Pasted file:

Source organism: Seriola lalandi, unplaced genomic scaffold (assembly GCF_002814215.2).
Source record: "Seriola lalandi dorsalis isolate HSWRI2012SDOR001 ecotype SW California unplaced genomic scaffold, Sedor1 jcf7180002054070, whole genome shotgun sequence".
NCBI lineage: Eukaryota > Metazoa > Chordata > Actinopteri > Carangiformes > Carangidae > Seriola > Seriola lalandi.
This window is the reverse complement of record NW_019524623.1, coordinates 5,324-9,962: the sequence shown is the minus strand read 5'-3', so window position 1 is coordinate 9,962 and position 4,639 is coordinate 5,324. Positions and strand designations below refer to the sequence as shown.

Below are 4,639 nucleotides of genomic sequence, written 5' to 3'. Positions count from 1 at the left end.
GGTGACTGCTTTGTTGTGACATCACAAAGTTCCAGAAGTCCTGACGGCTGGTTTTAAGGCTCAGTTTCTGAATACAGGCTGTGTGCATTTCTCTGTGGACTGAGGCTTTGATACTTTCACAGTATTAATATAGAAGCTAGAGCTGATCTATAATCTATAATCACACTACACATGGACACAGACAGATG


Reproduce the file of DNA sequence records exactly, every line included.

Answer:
Source organism: Seriola lalandi, unplaced genomic scaffold (assembly GCF_002814215.2).
Source record: "Seriola lalandi dorsalis isolate HSWRI2012SDOR001 ecotype SW California unplaced genomic scaffold, Sedor1 jcf7180002054070, whole genome shotgun sequence".
NCBI lineage: Eukaryota > Metazoa > Chordata > Actinopteri > Carangiformes > Carangidae > Seriola > Seriola lalandi.
This window is the reverse complement of record NW_019524623.1, coordinates 5,324-9,962: the sequence shown is the minus strand read 5'-3', so window position 1 is coordinate 9,962 and position 4,639 is coordinate 5,324. Positions and strand designations below refer to the sequence as shown.

Below are 4,639 nucleotides of genomic sequence, written 5' to 3'. Positions count from 1 at the left end.
GGTGACTGCTTTGTTGTGACATCACAAAGTTCCAGAAGTCCTGACGGCTGGTTTTAAGGCTCAGTTTCTGAATACAGGCTGTGTGCATTTCTCTGTGGACTGAGGCTTTGATACTTTCACAGTATTAATATAGAAGCTAGAGCTGATCTATAATCTATAATCACACTACACATGGACACAGACAGATG